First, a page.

For some time now, I’ve planned to post about some recently released Milton-related music. Former Husker Dü drummer Grant Hart’s new album The Argument, based on Paradise Lost and an unpublished William S. Burroughs’ science fiction story Lost Paradise, releases on 22 July. On 15 July, Darren Hayman and the Short Parliament released Bugbears, interpretations of English Civil War and seventeenth-century folk songs. But since I’m writing a chapter about John Dryden’s rhyming opera The State of Innocence and the Fall of Man and his critiques of Paradise Lost, it seems fitting to preface my reviews of recent adaptations of Milton’s epic with a little thought about this earliest.
Dryden probably finished writing The State of Innocence in late 1673 (perhaps as a wedding gift to Mary of Modena and the Duke of York), and it apparently circulated heavily in manuscript before it was printed 1677. The opera was certainly the result of the visit Aubrey reports Dryden made to blind poet when he got wry permission to “tag his points.” Such tags were the little metal tips people of fashion were putting on their tassels. Milton (and later Marvell’s) reduction of Dryden’s rhyming effort to mere ornament is fitting. From its dedication to Mary onward, Dryden’s adaptation is singularly concerned with external show rather than intrinsic worth.
“Like those who have survey’d the Moon by Glasses, I can only tell of a new and shining World above us, but not relate the Riches and Glories of the Place. ‘Tis therefore that I have already wav’d the Subject of Your Greatness, to resign myself to the Contemplation of what is more peculiarly Yours. Greatness is indeed communicated to some few of both Sexes; but Beauty is confin’d to a more narow compass: ‘Tis only in Your Sex, ’tis not shar’d by many, and its Supreme Perfection is in You alone.”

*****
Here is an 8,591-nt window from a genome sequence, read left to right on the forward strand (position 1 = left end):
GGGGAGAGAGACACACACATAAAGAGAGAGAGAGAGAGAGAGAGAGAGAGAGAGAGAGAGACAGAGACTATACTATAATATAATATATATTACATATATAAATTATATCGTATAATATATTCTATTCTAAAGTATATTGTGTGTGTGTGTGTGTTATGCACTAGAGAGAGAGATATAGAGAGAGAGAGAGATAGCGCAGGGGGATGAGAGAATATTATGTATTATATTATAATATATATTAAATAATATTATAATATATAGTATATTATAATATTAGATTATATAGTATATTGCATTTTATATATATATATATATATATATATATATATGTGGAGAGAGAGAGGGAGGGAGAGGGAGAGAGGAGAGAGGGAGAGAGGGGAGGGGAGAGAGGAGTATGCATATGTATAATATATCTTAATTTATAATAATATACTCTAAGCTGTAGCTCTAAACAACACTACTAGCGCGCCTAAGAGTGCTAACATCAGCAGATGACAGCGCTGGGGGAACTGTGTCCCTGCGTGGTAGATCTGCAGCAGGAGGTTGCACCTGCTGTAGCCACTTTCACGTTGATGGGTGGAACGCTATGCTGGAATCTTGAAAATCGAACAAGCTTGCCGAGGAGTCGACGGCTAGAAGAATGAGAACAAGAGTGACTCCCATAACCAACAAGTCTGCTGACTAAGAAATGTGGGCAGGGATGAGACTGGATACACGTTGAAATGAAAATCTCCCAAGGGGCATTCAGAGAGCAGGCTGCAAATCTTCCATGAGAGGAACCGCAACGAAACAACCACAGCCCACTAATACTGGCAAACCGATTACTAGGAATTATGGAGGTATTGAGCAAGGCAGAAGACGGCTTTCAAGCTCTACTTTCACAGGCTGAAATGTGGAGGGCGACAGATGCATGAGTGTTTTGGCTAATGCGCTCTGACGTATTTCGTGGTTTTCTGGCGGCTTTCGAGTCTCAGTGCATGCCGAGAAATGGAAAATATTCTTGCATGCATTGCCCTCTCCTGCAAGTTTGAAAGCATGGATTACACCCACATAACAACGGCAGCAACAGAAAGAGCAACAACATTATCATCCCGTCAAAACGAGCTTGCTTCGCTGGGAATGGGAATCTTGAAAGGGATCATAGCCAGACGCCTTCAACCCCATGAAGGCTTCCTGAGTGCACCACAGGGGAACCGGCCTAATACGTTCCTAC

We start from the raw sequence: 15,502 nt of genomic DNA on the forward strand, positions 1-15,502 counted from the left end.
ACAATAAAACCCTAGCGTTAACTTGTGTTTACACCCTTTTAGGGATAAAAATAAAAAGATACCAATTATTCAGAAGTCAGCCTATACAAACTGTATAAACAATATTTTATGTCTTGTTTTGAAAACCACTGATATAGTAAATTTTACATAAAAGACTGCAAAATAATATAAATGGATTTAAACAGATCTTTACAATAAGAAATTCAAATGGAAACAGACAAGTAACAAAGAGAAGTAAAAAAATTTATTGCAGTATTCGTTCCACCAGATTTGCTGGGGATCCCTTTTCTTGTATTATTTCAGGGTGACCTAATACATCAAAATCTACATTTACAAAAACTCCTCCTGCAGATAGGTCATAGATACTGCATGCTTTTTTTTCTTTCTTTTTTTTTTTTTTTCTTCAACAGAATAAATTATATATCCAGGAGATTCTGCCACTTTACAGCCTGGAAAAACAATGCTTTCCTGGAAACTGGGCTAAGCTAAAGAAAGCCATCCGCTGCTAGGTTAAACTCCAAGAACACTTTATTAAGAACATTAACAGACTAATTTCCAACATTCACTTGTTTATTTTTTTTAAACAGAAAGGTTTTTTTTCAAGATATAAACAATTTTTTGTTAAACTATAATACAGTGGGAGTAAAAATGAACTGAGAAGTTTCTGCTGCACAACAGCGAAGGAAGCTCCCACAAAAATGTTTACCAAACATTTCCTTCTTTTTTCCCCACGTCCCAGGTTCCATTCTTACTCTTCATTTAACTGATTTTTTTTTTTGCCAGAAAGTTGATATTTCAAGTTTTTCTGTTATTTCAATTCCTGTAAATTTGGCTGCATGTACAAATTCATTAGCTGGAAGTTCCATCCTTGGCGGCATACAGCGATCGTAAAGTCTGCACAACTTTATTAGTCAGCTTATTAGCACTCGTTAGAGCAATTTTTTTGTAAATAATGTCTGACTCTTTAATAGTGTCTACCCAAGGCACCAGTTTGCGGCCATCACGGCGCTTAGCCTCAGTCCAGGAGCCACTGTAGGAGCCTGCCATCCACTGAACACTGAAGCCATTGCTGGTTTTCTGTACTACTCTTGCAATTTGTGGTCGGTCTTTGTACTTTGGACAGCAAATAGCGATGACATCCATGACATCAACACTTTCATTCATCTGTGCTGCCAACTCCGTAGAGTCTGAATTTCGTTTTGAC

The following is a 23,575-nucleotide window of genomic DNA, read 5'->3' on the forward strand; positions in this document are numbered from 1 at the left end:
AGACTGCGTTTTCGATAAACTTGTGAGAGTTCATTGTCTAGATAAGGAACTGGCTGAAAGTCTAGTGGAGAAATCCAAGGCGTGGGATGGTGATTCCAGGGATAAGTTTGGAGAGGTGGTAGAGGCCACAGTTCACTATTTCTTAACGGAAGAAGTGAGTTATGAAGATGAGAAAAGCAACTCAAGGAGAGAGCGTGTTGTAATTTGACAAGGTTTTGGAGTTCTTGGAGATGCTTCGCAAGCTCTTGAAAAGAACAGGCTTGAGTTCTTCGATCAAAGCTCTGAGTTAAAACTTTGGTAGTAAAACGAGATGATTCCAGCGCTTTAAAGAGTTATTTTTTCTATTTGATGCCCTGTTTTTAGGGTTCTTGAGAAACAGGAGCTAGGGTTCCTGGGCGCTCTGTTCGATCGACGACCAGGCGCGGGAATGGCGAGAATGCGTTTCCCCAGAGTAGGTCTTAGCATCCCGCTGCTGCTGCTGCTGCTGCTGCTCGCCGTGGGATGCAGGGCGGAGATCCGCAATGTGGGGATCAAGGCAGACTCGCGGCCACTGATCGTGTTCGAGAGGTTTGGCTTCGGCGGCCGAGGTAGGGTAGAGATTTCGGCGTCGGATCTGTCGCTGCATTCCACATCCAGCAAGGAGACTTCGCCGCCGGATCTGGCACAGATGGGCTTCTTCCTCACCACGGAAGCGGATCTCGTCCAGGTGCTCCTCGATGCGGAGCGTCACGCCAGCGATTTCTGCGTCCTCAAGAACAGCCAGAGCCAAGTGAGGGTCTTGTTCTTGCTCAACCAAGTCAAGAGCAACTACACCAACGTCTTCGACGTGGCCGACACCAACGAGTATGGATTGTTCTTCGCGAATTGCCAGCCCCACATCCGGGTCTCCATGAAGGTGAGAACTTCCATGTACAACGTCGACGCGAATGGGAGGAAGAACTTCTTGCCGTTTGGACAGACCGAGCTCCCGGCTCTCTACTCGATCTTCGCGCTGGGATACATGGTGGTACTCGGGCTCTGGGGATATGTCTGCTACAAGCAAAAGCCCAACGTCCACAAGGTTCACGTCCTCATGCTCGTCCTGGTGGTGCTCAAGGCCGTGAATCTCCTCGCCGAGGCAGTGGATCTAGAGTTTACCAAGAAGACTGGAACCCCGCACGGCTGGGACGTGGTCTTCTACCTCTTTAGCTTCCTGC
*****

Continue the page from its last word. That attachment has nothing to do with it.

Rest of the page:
Dryden’s hyperbolic praise of Mary’s beauty seems to anticipate Adam’s idolatry of Eve. He tells Mary:
“You have subverted (may I dare to accuse you of it) even our Fundamental Laws; and Reign absolute over the hearts of a stubborn and Free-born people tenacious almost to madness of their Liberty.”
In Dryden’s formulation, Mary’s person is “a Paradise,” her “Soul a Cherubin within to guard it.” Curious that her soul is subservient to her physical beauty. At one point he proposes to turn to the qualities of Mary’s mind, but admits he is unable to do so. “I can proceed no farther than your Beauty,” he confesses.
Dryden’s inability to move beyond outward ornament is indicative of the content of the Opera.
Missing in Dryden’s adaptation is the inner machinery of Milton’s epic. In The State of Innocence, the war in heaven happens offstage prior to the opening of the first scene and is never revisited. We get no insight into the causes of Satan’s rebellion. No exaltation. No Sin and Death. No Abdiel. Most importantly, there is no reference to the Son and the operation of grace. After the Fall, there is mention of penitence aplenty, but the opera is curiously graceless.
Dryden only attempts to engage Milton’s theodicy and replicate some of the inwardness of Paradise Lost when Raphael comes to warn Adam. Here, Raphael is curiously both more effective and more troubling than in Milton’s corresponding moment. Dryden’s angel tells Adam about Lucifer’s manipulation of Eve’s dream the night before, something he omits in Milton. But instead of relating the nature and consequences of Lucifer’s disobedience, Raphael engages Adam in a futile argument about free will. The conclusion of this discussion leaves Adam (and most readers) more puzzled than ever about the nature of free will and God. After the angelic delegation leaves, Adam complains:
Since Angels fell, whose strength was more than mine,
‘Twould show more grace my frailty to confine.
Fore-knowing the success, to leave me free,
Excuses him, and yet supports not me.
This Raphael has offered no practical examples such as Satan’s rebellion and Abdiel’s obedience. More than ever, Adam seems predestined to fall.
More indicative of Dryden’s focus on the outward rather than inward is Adam and Eve’s relationship in the opera. Where in Milton, Adam had tried valiantly to explain companionate marriage to Raphael (surely the worst marriage counsellor in literature), in Dryden’s version Adam’s attitude toward Eve reinforces the angel’s worst fears.